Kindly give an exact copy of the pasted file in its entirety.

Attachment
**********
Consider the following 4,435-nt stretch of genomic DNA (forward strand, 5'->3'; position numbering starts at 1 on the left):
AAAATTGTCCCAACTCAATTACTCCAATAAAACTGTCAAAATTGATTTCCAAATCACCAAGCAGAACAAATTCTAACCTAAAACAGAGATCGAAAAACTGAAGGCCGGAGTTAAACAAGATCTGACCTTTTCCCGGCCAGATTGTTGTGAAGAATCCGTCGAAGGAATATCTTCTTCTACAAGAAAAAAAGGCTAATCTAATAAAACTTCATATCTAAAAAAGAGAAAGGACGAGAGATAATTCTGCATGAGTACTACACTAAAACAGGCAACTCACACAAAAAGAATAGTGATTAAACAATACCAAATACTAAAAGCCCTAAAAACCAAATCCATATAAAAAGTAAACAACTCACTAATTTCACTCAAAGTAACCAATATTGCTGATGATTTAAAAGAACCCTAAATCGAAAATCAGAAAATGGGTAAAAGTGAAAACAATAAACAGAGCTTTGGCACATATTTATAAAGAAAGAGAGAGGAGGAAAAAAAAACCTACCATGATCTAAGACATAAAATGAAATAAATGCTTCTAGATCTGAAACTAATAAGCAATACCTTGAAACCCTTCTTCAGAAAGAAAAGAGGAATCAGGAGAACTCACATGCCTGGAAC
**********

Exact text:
Consider the following 4,435-nt stretch of genomic DNA (forward strand, 5'->3'; position numbering starts at 1 on the left):
AAAATTGTCCCAACTCAATTACTCCAATAAAACTGTCAAAATTGATTTCCAAATCACCAAGCAGAACAAATTCTAACCTAAAACAGAGATCGAAAAACTGAAGGCCGGAGTTAAACAAGATCTGACCTTTTCCCGGCCAGATTGTTGTGAAGAATCCGTCGAAGGAATATCTTCTTCTACAAGAAAAAAAGGCTAATCTAATAAAACTTCATATCTAAAAAAGAGAAAGGACGAGAGATAATTCTGCATGAGTACTACACTAAAACAGGCAACTCACACAAAAAGAATAGTGATTAAACAATACCAAATACTAAAAGCCCTAAAAACCAAATCCATATAAAAAGTAAACAACTCACTAATTTCACTCAAAGTAACCAATATTGCTGATGATTTAAAAGAACCCTAAATCGAAAATCAGAAAATGGGTAAAAGTGAAAACAATAAACAGAGCTTTGGCACATATTTATAAAGAAAGAGAGAGGAGGAAAAAAAAACCTACCATGATCTAAGACATAAAATGAAATAAATGCTTCTAGATCTGAAACTAATAAGCAATACCTTGAAACCCTTCTTCAGAAAGAAAAGAGGAATCAGGAGAACTCACATGCCTGGAAC